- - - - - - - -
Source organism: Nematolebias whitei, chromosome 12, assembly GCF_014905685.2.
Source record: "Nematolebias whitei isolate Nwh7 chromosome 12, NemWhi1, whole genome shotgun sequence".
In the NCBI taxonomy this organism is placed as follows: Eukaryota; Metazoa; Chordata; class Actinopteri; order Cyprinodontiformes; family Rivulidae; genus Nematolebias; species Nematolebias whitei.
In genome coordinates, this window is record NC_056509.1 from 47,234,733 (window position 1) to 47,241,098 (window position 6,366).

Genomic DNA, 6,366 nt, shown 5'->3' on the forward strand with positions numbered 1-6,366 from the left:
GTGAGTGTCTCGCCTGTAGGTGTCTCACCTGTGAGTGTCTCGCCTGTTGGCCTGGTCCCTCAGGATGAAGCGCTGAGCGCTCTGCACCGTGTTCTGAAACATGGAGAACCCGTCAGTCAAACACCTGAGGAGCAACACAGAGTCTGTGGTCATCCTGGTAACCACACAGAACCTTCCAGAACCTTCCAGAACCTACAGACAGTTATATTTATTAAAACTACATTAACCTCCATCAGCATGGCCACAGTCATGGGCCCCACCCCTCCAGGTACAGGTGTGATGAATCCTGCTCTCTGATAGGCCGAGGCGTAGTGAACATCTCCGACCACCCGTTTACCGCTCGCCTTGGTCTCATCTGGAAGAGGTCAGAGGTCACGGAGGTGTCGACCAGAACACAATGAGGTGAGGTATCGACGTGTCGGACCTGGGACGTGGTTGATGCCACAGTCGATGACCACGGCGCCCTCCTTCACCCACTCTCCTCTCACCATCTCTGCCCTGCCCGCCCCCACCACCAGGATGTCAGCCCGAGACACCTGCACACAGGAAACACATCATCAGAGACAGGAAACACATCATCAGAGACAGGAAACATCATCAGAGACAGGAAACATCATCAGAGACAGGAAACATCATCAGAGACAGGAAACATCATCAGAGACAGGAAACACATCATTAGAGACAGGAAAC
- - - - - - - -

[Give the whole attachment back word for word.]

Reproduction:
Source organism: Nematolebias whitei, chromosome 12, assembly GCF_014905685.2.
Source record: "Nematolebias whitei isolate Nwh7 chromosome 12, NemWhi1, whole genome shotgun sequence".
In the NCBI taxonomy this organism is placed as follows: Eukaryota; Metazoa; Chordata; class Actinopteri; order Cyprinodontiformes; family Rivulidae; genus Nematolebias; species Nematolebias whitei.
In genome coordinates, this window is record NC_056509.1 from 47,234,733 (window position 1) to 47,241,098 (window position 6,366).

Genomic DNA, 6,366 nt, shown 5'->3' on the forward strand with positions numbered 1-6,366 from the left:
GTGAGTGTCTCGCCTGTAGGTGTCTCACCTGTGAGTGTCTCGCCTGTTGGCCTGGTCCCTCAGGATGAAGCGCTGAGCGCTCTGCACCGTGTTCTGAAACATGGAGAACCCGTCAGTCAAACACCTGAGGAGCAACACAGAGTCTGTGGTCATCCTGGTAACCACACAGAACCTTCCAGAACCTTCCAGAACCTACAGACAGTTATATTTATTAAAACTACATTAACCTCCATCAGCATGGCCACAGTCATGGGCCCCACCCCTCCAGGTACAGGTGTGATGAATCCTGCTCTCTGATAGGCCGAGGCGTAGTGAACATCTCCGACCACCCGTTTACCGCTCGCCTTGGTCTCATCTGGAAGAGGTCAGAGGTCACGGAGGTGTCGACCAGAACACAATGAGGTGAGGTATCGACGTGTCGGACCTGGGACGTGGTTGATGCCACAGTCGATGACCACGGCGCCCTCCTTCACCCACTCTCCTCTCACCATCTCTGCCCTGCCCGCCCCCACCACCAGGATGTCAGCCCGAGACACCTGCACACAGGAAACACATCATCAGAGACAGGAAACACATCATCAGAGACAGGAAACATCATCAGAGACAGGAAACATCATCAGAGACAGGAAACATCATCAGAGACAGGAAACATCATCAGAGACAGGAAACACATCATTAGAGACAGGAAAC